According to researchers in Sweden, a new material used in biomass beds can increase efficiency of waste while decreasing costs for biomass boilers.
The bed material – metal oxide – could be a replacement for sand and other conventional materials used in beds for boilers, based on its oxygen-carrying properties.
The researchers at Chalmers University of Technology, in conjunction with the energy company Eon, found that metal oxide is better at carrying and distributing oxygen throughout the bed, which helps drive up combustion efficiency. The material – an iron-titanium mineral ilmenite – has an advantage over silica sand that is normally used with circulating fluidized bed (CFB) boilers in that it more even distributes oxygen.
According to researchers, this even distribution creates a more efficient and uniform combustion that not only increases efficiency, but also lowers carbon monoxide emissions. The end result is lower operational and maintenance costs and a higher profit margin for CFB boilers.
CFB Boilers Undergoing Test Runs
Eon plans to implement the new material in the beds of its CFB boilers in 2015, starting with two boilers and gradually incorporating the material layout in its new reactors. Researchers predict that metal oxide-based materials will become more prevalent in CFB boilers throughout the world as a result of this development.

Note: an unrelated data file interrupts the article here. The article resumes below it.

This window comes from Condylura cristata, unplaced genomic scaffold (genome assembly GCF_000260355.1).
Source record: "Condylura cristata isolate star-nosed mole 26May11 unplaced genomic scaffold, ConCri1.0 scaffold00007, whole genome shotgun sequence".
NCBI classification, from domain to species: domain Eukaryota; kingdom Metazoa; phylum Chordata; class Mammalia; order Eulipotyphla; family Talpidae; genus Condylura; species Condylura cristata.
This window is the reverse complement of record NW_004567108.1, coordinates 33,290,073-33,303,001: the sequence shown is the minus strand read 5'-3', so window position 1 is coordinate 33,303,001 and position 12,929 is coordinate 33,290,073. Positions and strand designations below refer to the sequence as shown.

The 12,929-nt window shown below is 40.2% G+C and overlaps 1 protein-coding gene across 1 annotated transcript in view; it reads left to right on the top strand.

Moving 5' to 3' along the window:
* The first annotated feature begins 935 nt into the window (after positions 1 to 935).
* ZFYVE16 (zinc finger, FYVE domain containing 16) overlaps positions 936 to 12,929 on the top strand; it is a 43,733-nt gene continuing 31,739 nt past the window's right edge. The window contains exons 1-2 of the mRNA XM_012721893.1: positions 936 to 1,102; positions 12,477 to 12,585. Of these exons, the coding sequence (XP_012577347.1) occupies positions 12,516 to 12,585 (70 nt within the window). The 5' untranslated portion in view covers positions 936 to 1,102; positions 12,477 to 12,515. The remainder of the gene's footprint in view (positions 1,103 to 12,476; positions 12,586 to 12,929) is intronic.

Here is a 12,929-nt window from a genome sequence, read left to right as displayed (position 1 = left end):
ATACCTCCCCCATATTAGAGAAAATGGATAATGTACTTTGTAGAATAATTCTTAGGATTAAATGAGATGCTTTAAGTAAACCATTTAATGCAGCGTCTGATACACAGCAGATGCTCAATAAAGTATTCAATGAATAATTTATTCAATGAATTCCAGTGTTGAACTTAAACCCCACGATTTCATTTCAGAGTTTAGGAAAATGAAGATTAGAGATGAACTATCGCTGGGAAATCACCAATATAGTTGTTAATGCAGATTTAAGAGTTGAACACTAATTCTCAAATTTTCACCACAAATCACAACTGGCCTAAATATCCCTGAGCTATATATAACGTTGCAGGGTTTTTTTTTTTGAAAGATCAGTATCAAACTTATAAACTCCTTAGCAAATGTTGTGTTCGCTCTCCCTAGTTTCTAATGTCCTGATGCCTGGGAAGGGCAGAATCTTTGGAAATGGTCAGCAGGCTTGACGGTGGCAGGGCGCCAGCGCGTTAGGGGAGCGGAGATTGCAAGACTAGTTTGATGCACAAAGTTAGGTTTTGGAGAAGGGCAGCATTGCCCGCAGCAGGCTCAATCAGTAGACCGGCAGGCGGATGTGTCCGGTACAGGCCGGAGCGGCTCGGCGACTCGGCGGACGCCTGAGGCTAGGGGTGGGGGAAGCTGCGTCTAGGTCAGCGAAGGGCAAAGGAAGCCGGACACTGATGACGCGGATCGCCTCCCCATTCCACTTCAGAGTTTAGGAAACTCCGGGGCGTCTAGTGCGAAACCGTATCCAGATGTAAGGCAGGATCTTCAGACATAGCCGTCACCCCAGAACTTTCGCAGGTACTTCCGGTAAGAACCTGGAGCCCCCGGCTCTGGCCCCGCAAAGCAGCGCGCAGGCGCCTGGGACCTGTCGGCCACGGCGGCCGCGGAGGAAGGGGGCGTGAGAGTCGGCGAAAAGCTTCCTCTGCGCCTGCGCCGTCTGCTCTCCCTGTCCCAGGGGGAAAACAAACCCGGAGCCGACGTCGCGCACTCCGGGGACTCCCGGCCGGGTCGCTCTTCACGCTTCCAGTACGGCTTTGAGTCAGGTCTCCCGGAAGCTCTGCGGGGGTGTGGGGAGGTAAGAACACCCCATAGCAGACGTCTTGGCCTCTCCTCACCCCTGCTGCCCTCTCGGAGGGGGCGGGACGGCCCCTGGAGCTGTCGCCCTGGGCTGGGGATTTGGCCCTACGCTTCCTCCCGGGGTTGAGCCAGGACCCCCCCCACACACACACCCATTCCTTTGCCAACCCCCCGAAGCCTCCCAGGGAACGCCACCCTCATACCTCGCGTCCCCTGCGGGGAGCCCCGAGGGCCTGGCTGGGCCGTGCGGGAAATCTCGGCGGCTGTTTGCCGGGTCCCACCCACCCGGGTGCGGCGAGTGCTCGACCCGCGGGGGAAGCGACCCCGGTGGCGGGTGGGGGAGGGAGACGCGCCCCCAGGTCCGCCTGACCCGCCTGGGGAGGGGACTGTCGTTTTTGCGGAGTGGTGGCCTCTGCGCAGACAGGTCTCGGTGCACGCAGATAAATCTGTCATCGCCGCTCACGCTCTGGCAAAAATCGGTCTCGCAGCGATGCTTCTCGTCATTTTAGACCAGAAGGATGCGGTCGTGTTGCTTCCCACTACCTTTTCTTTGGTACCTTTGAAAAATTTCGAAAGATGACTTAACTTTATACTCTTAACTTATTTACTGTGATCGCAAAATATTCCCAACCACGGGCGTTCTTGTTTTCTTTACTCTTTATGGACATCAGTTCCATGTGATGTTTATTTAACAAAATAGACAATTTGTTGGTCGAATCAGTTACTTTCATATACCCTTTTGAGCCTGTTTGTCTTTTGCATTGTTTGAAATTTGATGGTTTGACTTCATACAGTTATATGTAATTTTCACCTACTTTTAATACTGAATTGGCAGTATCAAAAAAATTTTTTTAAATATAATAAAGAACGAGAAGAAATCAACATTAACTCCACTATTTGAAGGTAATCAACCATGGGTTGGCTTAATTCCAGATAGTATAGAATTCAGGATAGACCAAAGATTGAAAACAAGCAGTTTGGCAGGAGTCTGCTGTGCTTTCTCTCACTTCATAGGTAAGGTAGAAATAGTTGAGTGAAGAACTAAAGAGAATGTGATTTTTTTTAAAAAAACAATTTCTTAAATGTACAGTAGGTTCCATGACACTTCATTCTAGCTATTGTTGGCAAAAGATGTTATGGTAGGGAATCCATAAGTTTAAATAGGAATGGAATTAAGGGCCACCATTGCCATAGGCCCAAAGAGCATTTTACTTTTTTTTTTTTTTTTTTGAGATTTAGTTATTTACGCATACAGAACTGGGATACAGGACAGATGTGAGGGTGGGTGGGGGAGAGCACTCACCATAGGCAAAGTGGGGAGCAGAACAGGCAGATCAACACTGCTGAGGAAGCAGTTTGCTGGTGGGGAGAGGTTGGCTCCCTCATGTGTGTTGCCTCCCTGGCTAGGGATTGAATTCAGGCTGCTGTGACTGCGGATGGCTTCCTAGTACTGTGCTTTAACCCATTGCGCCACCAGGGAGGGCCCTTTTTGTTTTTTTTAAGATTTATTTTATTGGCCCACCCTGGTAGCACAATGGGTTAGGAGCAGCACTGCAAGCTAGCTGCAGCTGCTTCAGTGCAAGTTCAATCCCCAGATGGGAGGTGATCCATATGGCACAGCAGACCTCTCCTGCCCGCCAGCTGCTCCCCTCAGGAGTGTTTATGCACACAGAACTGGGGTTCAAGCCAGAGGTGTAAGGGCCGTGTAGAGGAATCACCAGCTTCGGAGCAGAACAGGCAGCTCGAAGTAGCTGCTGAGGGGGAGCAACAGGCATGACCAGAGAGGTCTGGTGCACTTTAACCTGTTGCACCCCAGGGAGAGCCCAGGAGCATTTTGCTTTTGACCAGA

The development was born out of years of attempting to solve a common problem: dealing with unburned fuel in commercial reactors. Trials were begun in test reactors in 2013 and continued through 2014, although the collaboration between Chalmers and Eon began in 2007.
The choice of bed material was determined to be one solution to the problem. Bed material is important due to the nature of burning biomass fuel: it tends to have lower overall heating value, lower fixed carbon, and a higher level of moisture, necessitating an inert bed on which to burn the fuel and a boiler-type apparatus to more efficiency convert the fuel to energy in the form of steam. Additionally, using a bed can lower the operating temperatures from 2,200 degrees Fahrenheit to 1,400-1,600 degrees Fahrenheit.
For these reasons, CFB boilers are the most common types of boilers for biomass, meaning this new development should make a substantial impact on the industry.
Developing Efficient Biomass Boilers
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